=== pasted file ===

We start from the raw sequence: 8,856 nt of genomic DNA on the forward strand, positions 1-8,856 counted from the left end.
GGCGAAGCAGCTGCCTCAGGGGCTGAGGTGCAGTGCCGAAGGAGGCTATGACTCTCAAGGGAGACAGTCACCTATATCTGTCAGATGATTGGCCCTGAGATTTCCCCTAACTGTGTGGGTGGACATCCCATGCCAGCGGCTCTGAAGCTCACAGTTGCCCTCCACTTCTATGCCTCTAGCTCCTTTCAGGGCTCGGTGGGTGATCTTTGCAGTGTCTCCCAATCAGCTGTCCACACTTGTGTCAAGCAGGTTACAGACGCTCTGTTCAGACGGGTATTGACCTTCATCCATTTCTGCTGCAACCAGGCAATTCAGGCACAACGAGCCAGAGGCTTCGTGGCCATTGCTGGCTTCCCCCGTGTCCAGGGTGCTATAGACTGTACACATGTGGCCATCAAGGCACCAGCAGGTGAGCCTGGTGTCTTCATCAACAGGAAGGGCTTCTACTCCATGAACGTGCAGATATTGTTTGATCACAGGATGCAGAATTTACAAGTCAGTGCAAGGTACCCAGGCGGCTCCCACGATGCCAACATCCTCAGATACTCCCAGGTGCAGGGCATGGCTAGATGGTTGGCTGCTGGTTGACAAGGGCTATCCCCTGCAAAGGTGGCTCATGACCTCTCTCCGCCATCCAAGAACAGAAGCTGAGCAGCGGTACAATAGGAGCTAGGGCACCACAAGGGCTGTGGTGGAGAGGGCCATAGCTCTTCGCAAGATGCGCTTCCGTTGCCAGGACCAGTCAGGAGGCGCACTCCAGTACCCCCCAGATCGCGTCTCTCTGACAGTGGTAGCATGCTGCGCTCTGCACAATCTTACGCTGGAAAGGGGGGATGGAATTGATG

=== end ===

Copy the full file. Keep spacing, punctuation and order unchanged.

We start from the raw sequence: 8,856 nt of genomic DNA on the forward strand, positions 1-8,856 counted from the left end.
GGCGAAGCAGCTGCCTCAGGGGCTGAGGTGCAGTGCCGAAGGAGGCTATGACTCTCAAGGGAGACAGTCACCTATATCTGTCAGATGATTGGCCCTGAGATTTCCCCTAACTGTGTGGGTGGACATCCCATGCCAGCGGCTCTGAAGCTCACAGTTGCCCTCCACTTCTATGCCTCTAGCTCCTTTCAGGGCTCGGTGGGTGATCTTTGCAGTGTCTCCCAATCAGCTGTCCACACTTGTGTCAAGCAGGTTACAGACGCTCTGTTCAGACGGGTATTGACCTTCATCCATTTCTGCTGCAACCAGGCAATTCAGGCACAACGAGCCAGAGGCTTCGTGGCCATTGCTGGCTTCCCCCGTGTCCAGGGTGCTATAGACTGTACACATGTGGCCATCAAGGCACCAGCAGGTGAGCCTGGTGTCTTCATCAACAGGAAGGGCTTCTACTCCATGAACGTGCAGATATTGTTTGATCACAGGATGCAGAATTTACAAGTCAGTGCAAGGTACCCAGGCGGCTCCCACGATGCCAACATCCTCAGATACTCCCAGGTGCAGGGCATGGCTAGATGGTTGGCTGCTGGTTGACAAGGGCTATCCCCTGCAAAGGTGGCTCATGACCTCTCTCCGCCATCCAAGAACAGAAGCTGAGCAGCGGTACAATAGGAGCTAGGGCACCACAAGGGCTGTGGTGGAGAGGGCCATAGCTCTTCGCAAGATGCGCTTCCGTTGCCAGGACCAGTCAGGAGGCGCACTCCAGTACCCCCCAGATCGCGTCTCTCTGACAGTGGTAGCATGCTGCGCTCTGCACAATCTTACGCTGGAAAGGGGGGATGGAATTGATG